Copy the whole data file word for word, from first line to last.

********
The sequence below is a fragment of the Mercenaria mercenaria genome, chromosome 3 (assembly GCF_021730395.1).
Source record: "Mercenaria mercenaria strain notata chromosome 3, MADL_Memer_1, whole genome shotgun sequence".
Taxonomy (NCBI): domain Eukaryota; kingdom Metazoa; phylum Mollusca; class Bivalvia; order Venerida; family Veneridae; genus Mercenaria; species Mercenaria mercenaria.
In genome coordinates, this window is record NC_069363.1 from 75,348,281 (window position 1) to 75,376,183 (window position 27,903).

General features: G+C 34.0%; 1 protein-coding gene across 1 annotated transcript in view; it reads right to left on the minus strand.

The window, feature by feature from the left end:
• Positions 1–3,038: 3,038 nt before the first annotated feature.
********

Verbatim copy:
The sequence below is a fragment of the Mercenaria mercenaria genome, chromosome 3 (assembly GCF_021730395.1).
Source record: "Mercenaria mercenaria strain notata chromosome 3, MADL_Memer_1, whole genome shotgun sequence".
Taxonomy (NCBI): domain Eukaryota; kingdom Metazoa; phylum Mollusca; class Bivalvia; order Venerida; family Veneridae; genus Mercenaria; species Mercenaria mercenaria.
In genome coordinates, this window is record NC_069363.1 from 75,348,281 (window position 1) to 75,376,183 (window position 27,903).

General features: G+C 34.0%; 1 protein-coding gene across 1 annotated transcript in view; it reads right to left on the minus strand.

The window, feature by feature from the left end:
• Positions 1–3,038: 3,038 nt before the first annotated feature.